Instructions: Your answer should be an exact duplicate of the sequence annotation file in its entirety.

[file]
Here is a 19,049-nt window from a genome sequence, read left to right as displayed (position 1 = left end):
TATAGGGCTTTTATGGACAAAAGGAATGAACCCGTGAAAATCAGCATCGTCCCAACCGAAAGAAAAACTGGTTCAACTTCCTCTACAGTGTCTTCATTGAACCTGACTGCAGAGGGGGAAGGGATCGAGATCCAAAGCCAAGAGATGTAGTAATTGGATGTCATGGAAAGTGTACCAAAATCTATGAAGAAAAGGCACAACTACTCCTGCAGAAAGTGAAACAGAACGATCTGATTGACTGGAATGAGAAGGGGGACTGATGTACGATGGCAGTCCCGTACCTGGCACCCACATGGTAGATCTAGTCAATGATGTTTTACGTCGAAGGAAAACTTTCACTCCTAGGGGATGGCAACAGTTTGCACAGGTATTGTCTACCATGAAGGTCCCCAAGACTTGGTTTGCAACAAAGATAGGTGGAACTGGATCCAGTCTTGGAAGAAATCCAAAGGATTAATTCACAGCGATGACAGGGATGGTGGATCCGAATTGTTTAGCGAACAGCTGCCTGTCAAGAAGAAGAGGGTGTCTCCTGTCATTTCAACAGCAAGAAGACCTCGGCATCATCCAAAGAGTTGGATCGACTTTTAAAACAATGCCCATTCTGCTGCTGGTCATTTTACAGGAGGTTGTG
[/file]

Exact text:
Here is a 19,049-nt window from a genome sequence, read left to right as displayed (position 1 = left end):
TATAGGGCTTTTATGGACAAAAGGAATGAACCCGTGAAAATCAGCATCGTCCCAACCGAAAGAAAAACTGGTTCAACTTCCTCTACAGTGTCTTCATTGAACCTGACTGCAGAGGGGGAAGGGATCGAGATCCAAAGCCAAGAGATGTAGTAATTGGATGTCATGGAAAGTGTACCAAAATCTATGAAGAAAAGGCACAACTACTCCTGCAGAAAGTGAAACAGAACGATCTGATTGACTGGAATGAGAAGGGGGACTGATGTACGATGGCAGTCCCGTACCTGGCACCCACATGGTAGATCTAGTCAATGATGTTTTACGTCGAAGGAAAACTTTCACTCCTAGGGGATGGCAACAGTTTGCACAGGTATTGTCTACCATGAAGGTCCCCAAGACTTGGTTTGCAACAAAGATAGGTGGAACTGGATCCAGTCTTGGAAGAAATCCAAAGGATTAATTCACAGCGATGACAGGGATGGTGGATCCGAATTGTTTAGCGAACAGCTGCCTGTCAAGAAGAAGAGGGTGTCTCCTGTCATTTCAACAGCAAGAAGACCTCGGCATCATCCAAAGAGTTGGATCGACTTTTAAAACAATGCCCATTCTGCTGCTGGTCATTTTACAGGAGGTTGTG